~~~~~~~~~~  ~~~~~~~~~~~~~~~~~~~~~~~~~~~~~~
    <= -10    extremely unlucky
   -9 to -5   very unlucky
   -4 to -1   unlucky
       0      luck is zero (debug mode only)
    1 to 4    lucky
    5 to 9    very lucky
    >= 10     extremely lucky

Your bonus luck -- and whether your base luck will return to its baseline
level -- is controlled by luckstones and certain Quest Artifacts.  The
effect of these "luckitems" depends on the number in your main inventory
that are blessed, uncursed, and cursed (see table below).  Note that you
can't do any better than one blessed luckitem, so you might as well keep
any others in a bag (where they have no effect) as spares in case your
main one is cursed.
  ~~~~~~~~~~~~~~~~~~~~~~~~~~   ~~~~~~~~~~  ~~~~~~~~~~  ~~~~~~~~~~
  None                         Times out   Times out   0 (no message)
  More cursed than blessed     No timeout  Times out
  Equal cursed and blessed     No timeout  No timeout
  More blessed than cursed     Times out   No timeout
  More cursed than non-cursed                          -3 "reduced luck"
  Equal cursed and non-cursed                          +3 "extra luck"
  More non-cursed than cursed                          +3 "extra luck"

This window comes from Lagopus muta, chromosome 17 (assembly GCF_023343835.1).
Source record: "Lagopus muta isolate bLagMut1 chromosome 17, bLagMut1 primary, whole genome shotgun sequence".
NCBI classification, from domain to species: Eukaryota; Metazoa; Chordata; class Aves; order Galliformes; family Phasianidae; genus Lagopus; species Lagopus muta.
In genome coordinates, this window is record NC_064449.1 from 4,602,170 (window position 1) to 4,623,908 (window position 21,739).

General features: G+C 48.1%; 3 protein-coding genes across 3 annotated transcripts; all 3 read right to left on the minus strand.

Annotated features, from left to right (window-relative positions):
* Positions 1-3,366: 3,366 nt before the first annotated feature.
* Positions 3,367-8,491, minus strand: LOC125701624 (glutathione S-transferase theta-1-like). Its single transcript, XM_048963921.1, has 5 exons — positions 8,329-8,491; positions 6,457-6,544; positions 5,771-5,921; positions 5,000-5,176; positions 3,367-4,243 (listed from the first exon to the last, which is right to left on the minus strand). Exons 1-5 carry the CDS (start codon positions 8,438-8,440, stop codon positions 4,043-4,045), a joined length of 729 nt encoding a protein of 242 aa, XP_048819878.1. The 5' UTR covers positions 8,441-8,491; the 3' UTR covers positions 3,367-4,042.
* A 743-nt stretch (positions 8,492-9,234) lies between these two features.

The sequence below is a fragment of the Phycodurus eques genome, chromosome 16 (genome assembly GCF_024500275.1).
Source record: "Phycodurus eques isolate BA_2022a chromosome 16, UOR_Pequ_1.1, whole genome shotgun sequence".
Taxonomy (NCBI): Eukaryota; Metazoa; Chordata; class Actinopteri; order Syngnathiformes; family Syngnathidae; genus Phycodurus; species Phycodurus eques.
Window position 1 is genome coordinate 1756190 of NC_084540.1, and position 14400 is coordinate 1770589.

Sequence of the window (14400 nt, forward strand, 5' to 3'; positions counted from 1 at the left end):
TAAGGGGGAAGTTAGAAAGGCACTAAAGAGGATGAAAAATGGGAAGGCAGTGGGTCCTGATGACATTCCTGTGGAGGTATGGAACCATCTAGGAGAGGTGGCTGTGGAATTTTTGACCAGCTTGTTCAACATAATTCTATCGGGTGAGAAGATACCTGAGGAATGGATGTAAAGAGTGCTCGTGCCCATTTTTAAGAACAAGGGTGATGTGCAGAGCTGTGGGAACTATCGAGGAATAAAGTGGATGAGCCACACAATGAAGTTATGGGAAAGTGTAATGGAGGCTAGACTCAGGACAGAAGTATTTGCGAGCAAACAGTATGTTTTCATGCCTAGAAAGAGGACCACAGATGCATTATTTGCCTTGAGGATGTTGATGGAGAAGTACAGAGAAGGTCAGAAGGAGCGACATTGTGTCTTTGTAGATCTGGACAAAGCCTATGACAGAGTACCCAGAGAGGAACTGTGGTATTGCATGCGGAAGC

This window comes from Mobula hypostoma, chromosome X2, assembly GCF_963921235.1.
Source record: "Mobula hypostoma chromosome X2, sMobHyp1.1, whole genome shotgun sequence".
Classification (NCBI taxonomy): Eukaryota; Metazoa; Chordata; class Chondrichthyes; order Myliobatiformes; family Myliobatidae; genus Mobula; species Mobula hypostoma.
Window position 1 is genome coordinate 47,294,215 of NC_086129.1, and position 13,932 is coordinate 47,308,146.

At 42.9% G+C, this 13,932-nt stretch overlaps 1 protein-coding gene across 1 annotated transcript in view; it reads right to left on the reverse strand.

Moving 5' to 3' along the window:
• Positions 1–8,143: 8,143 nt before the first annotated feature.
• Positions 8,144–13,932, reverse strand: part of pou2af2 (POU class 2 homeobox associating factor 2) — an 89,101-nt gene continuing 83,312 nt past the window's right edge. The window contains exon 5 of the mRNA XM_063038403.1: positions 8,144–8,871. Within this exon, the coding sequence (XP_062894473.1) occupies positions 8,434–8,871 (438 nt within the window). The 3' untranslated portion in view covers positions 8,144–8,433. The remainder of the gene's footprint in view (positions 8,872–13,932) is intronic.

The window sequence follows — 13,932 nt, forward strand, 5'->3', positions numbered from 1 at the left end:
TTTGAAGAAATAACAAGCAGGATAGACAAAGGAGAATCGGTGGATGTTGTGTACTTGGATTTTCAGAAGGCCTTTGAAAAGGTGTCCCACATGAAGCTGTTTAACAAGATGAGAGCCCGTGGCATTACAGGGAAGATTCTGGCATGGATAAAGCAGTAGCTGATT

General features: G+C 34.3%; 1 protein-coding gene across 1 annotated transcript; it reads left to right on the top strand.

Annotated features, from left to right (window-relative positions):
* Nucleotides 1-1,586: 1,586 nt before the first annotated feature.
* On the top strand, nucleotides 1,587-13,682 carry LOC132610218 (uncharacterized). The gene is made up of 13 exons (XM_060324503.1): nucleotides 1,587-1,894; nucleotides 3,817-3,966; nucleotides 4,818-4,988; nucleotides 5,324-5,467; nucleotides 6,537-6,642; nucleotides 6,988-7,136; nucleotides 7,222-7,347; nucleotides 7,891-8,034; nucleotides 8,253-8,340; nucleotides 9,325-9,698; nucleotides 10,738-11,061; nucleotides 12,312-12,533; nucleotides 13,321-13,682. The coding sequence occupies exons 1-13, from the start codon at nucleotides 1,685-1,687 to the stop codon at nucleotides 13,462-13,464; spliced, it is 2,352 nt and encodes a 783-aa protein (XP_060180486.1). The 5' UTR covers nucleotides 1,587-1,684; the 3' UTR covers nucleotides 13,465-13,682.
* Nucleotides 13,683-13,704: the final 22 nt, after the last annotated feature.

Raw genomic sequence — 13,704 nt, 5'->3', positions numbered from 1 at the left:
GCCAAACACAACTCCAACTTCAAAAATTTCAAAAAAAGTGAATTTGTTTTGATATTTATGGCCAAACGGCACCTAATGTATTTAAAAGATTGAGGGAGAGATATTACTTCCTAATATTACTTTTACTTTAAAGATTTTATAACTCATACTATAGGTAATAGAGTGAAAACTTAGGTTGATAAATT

When you are enlightened about your luck, you are also told if you have
bonus luck and if good/bad luck will not time out.

Base luck is adjusted by each of the events described below.  It cannot
be reduced below -10 or increased above +10 beyond the baseline.  In
addition, every 600 turns (or 300 if you have the Amulet of Yendor or have
angered your god), your luck will increase by one if it is less than your
baseline luck and bad luck times out, and your luck will decrease by one if
your luck is greater than your baseline luck and good luck times out.  Your
baseline luck is +1 if you started or restored the game during a full moon,
-1 if started/restored on Friday the 13th, and 0 if neither or both.
  ~~~~~~~~  ~~~~~
     +1     Starting or restoring a game during a full moon.
      0     Starting or restoring a game during a new moon.
     -1     Starting or restoring a game on Friday the 13th.
            NOTE: The above three are reversed before saving.
     -2     Break a mirror.
     -n     Breaking n eggs laid by you (at worst -5).
     +1     Sitting on a throne (sometimes).
      0     Throwing a worthless gem at a unicorn.
  -3 to +3  Throwing valuable gem at cross-aligned unicorn.
     +1     Throwing unknown valuable gem at co-aligned unicorn.